SUPREME COURT News:
SANTA FE – The New Mexico Supreme Court has ordered the establishment of a 15-member committee to consider possible changes in procedures for the pretrial detention of criminal defendants.
“The work of the committee can help strengthen the reforms approved by voters in the 2016 constitutional amendment and provide additional guidance to judges making the difficult decisions about pretrial detention and release,” Chief Justice Judith K. Nakamura said in a statement.
Retired Justice Edward Chávez will chair the Ad Hoc Committee to Review Pretrial Release and Detention Procedures, which is to submit an initial report to the Court by March 31, 2020.
The committee’s membership includes representatives from all three branches of government.
Other members of the committee are: Second Judicial District Court Chief Judge Stan Whitaker, Third Judicial District Court Judge James Martin, Bernalillo County Metropolitan Court Chief Judge Sandra Engel, Second Judicial District Attorney Raúl Torrez, Fifth Judicial District Attorney Dianna Luce, Chief Public Defender Ben Bauer, Albuquerque Police Chief Mike Geier, Prof. Leo Romero of the University of New Mexico School of Law, Sen. Sander Rue, Sen. Jacob Candelaria, Rep. Bill Rehm, Rep. Dayan Hochman-Vigil, Department of Public Safety Secretary Mark Shea and Matthew Garcia, general counsel to Gov. Michelle Lujan Grisham. Some members may have designees attend on their behalf. Deputy District Attorney James Grayson will serve as the designee for Mr. Torrez.
In its order, the Court said the committee should “make any recommendations the committee deems advisable for improving the pretrial detention procedure based on data-driven input, such as the recent study by University of New Mexico researchers that analyzed nearly 6,400 cases in Bernalillo County between July 2017 and March 2019 in which defendants charged with felonies were released from custody pending trial.”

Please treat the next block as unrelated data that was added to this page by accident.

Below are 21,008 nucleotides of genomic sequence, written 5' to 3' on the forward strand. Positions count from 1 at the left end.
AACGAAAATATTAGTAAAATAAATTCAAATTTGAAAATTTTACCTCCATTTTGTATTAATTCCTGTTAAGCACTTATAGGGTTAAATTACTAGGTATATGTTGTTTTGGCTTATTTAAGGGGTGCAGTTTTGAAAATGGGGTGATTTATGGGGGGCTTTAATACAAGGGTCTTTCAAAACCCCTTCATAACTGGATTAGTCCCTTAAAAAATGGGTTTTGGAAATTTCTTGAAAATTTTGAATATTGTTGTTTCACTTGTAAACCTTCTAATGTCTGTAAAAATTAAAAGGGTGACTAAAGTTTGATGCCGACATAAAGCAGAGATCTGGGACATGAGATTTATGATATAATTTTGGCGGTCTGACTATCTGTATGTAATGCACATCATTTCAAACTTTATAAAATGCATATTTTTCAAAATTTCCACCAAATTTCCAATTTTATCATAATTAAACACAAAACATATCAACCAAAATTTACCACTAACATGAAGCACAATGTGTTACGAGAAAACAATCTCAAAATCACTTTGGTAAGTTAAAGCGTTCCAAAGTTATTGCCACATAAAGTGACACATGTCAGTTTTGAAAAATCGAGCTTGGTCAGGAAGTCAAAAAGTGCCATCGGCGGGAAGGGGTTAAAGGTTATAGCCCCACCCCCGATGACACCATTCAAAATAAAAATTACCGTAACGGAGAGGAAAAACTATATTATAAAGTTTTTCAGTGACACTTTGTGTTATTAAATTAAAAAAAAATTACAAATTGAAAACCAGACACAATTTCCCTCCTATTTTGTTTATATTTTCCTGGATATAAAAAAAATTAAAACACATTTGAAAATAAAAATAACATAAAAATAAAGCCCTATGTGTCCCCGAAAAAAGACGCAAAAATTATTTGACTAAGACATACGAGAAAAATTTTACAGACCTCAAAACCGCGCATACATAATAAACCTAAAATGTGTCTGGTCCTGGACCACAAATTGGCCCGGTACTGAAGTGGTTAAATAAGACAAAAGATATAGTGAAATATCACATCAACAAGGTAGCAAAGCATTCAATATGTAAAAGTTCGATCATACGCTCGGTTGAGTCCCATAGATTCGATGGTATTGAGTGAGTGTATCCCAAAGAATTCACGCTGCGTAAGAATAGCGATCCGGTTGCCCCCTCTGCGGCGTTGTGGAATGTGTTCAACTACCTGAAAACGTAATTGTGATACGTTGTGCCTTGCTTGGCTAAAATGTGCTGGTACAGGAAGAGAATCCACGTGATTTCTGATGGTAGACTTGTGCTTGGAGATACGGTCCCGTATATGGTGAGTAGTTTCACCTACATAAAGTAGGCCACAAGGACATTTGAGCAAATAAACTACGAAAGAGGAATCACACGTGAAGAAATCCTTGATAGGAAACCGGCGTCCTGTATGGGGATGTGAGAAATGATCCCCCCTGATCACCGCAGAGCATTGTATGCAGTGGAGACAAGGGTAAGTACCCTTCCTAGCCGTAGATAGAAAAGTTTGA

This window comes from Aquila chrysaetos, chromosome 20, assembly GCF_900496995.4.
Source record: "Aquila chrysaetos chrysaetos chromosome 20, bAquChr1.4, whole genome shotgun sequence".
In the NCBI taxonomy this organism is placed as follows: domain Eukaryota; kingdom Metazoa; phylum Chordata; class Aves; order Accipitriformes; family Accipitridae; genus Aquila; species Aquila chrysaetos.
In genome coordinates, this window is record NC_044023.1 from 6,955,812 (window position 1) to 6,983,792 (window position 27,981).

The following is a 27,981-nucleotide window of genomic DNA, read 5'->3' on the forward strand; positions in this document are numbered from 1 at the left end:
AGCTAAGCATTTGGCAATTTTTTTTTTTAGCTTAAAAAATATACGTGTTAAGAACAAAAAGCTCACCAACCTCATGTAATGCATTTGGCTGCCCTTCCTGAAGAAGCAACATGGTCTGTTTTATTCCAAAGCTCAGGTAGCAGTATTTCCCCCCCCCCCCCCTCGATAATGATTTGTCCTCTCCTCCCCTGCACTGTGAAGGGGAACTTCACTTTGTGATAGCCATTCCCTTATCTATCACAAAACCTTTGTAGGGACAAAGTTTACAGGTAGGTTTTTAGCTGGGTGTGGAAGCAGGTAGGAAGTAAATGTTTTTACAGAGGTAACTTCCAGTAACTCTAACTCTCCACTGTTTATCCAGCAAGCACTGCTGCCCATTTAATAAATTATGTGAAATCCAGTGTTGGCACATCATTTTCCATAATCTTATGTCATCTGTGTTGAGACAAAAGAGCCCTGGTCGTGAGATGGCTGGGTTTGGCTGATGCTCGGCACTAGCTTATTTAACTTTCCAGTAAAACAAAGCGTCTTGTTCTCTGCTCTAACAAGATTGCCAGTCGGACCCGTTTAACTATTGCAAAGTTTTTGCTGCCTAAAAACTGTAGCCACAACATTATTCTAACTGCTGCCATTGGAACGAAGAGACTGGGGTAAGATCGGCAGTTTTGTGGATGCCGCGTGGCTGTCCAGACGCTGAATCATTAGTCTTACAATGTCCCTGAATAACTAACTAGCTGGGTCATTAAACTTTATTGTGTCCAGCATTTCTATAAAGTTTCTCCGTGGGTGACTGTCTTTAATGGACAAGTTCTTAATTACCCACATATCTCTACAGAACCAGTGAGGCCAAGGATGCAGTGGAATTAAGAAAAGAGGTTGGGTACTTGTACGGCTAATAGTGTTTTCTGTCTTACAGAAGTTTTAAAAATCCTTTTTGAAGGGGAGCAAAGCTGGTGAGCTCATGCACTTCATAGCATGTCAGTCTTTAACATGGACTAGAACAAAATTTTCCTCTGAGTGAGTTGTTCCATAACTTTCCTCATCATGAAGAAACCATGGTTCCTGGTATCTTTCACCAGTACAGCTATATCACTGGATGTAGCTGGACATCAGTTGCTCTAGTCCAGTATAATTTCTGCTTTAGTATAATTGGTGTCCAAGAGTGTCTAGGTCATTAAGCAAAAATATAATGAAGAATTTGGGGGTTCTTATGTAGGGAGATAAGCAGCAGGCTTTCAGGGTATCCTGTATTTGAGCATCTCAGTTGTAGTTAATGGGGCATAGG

The study by the UNM Institute of Social Research found that more than four out of five defendants were not arrested for a crime while on pretrial release and 96 percent of the defendants were not accused of a violent crime while released awaiting trial.
Changes in the pretrial justice system have provided a better safeguard for our communities. District court judges can now legally detain the most dangerous defendants under authority provided by the constitutional amendment, and courts no longer rely on money bail to determine who is released or remains in jail before trial. Judges have ordered the pretrial detention of more than 2,000 defendants statewide in the past two fiscal years. Before the 2016 constitutional amendment, these defendants would have been eligible for release.